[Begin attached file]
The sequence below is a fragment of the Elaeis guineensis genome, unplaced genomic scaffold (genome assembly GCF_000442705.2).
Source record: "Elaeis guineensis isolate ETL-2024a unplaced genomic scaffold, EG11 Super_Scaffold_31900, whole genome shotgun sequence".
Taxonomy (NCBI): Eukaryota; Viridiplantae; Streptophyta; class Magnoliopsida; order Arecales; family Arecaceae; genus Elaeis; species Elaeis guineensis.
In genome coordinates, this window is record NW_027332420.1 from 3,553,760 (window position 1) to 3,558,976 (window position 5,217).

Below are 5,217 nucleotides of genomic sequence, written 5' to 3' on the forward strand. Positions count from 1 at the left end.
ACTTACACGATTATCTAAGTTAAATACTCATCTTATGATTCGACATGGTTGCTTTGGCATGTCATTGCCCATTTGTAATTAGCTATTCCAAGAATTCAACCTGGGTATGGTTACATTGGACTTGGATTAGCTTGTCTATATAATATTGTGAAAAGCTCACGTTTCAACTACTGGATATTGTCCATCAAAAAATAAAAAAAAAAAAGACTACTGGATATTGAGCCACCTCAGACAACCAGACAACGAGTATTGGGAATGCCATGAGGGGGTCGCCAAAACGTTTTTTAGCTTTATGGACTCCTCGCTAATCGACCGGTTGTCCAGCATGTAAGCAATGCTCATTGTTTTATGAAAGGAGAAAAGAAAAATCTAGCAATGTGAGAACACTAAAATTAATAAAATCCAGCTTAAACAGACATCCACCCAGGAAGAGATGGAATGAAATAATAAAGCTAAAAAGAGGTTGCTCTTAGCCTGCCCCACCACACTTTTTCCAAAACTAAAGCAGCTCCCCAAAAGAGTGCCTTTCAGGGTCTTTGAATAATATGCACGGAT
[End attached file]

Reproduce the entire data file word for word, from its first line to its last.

The sequence below is a fragment of the Elaeis guineensis genome, unplaced genomic scaffold (genome assembly GCF_000442705.2).
Source record: "Elaeis guineensis isolate ETL-2024a unplaced genomic scaffold, EG11 Super_Scaffold_31900, whole genome shotgun sequence".
Taxonomy (NCBI): Eukaryota; Viridiplantae; Streptophyta; class Magnoliopsida; order Arecales; family Arecaceae; genus Elaeis; species Elaeis guineensis.
In genome coordinates, this window is record NW_027332420.1 from 3,553,760 (window position 1) to 3,558,976 (window position 5,217).

Below are 5,217 nucleotides of genomic sequence, written 5' to 3' on the forward strand. Positions count from 1 at the left end.
ACTTACACGATTATCTAAGTTAAATACTCATCTTATGATTCGACATGGTTGCTTTGGCATGTCATTGCCCATTTGTAATTAGCTATTCCAAGAATTCAACCTGGGTATGGTTACATTGGACTTGGATTAGCTTGTCTATATAATATTGTGAAAAGCTCACGTTTCAACTACTGGATATTGTCCATCAAAAAATAAAAAAAAAAAAGACTACTGGATATTGAGCCACCTCAGACAACCAGACAACGAGTATTGGGAATGCCATGAGGGGGTCGCCAAAACGTTTTTTAGCTTTATGGACTCCTCGCTAATCGACCGGTTGTCCAGCATGTAAGCAATGCTCATTGTTTTATGAAAGGAGAAAAGAAAAATCTAGCAATGTGAGAACACTAAAATTAATAAAATCCAGCTTAAACAGACATCCACCCAGGAAGAGATGGAATGAAATAATAAAGCTAAAAAGAGGTTGCTCTTAGCCTGCCCCACCACACTTTTTCCAAAACTAAAGCAGCTCCCCAAAAGAGTGCCTTTCAGGGTCTTTGAATAATATGCACGGAT